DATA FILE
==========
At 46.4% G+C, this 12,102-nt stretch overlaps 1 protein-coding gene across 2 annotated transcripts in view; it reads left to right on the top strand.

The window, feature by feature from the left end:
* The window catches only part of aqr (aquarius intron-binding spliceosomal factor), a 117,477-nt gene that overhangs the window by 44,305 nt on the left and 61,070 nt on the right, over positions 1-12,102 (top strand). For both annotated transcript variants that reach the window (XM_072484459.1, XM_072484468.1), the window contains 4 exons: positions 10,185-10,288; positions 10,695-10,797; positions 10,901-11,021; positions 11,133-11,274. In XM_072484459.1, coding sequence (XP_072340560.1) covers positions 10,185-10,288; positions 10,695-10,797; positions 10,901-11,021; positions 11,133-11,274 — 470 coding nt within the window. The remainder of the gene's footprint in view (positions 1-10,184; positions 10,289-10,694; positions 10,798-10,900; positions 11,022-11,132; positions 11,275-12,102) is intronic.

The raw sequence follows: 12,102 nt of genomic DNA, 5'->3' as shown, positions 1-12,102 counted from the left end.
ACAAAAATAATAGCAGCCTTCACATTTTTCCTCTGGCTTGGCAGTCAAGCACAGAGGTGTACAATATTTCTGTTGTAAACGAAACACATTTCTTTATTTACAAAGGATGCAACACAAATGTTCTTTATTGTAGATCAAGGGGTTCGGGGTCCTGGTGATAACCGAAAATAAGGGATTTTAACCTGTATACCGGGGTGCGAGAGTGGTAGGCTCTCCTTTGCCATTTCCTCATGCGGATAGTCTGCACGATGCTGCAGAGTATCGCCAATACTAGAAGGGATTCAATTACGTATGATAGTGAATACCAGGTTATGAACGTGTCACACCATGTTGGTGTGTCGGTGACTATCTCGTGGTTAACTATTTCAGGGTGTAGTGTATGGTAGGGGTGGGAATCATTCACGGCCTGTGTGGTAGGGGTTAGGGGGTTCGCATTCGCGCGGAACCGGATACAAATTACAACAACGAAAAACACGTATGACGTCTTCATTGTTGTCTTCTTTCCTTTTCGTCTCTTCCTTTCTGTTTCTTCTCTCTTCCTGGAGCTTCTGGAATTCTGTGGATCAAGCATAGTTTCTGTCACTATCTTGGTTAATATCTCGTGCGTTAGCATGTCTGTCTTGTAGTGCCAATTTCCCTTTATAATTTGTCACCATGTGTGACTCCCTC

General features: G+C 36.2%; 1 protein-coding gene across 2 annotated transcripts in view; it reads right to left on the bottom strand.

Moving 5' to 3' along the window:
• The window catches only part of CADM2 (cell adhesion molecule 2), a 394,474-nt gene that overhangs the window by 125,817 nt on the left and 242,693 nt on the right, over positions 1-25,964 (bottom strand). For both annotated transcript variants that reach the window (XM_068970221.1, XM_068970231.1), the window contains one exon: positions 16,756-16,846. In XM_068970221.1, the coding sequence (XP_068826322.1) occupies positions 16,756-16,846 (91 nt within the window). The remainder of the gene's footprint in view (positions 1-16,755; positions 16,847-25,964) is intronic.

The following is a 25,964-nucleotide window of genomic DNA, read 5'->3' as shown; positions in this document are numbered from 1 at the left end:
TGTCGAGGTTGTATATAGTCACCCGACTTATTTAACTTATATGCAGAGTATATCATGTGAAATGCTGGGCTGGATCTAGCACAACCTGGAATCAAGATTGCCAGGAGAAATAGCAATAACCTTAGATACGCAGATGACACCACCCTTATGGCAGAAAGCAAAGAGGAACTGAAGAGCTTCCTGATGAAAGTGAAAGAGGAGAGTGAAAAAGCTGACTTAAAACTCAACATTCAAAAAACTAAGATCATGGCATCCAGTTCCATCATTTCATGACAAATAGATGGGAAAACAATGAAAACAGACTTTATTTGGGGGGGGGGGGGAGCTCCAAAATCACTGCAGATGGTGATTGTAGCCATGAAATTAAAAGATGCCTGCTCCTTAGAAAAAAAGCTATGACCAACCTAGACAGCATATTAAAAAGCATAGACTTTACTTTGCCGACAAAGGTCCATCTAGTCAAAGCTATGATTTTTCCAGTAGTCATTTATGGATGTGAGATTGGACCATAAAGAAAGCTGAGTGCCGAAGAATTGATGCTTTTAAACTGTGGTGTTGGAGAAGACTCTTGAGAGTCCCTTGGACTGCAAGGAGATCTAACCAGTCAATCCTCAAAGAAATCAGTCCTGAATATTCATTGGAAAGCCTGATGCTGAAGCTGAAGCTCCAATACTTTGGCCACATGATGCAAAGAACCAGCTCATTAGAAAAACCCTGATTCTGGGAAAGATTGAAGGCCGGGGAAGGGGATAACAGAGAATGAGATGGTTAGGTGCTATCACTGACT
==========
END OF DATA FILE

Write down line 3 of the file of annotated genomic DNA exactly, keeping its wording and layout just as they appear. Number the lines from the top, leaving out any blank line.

* The window catches only part of aqr (aquarius intron-binding spliceosomal factor), a 117,477-nt gene that overhangs the window by 44,305 nt on the left and 61,070 nt on the right, over positions 1-12,102 (top strand). For both annotated transcript variants that reach the window (XM_072484459.1, XM_072484468.1), the window contains 4 exons: positions 10,185-10,288; positions 10,695-10,797; positions 10,901-11,021; positions 11,133-11,274. In XM_072484459.1, coding sequence (XP_072340560.1) covers positions 10,185-10,288; positions 10,695-10,797; positions 10,901-11,021; positions 11,133-11,274 — 470 coding nt within the window. The remainder of the gene's footprint in view (positions 1-10,184; positions 10,289-10,694; positions 10,798-10,900; positions 11,022-11,132; positions 11,275-12,102) is intronic.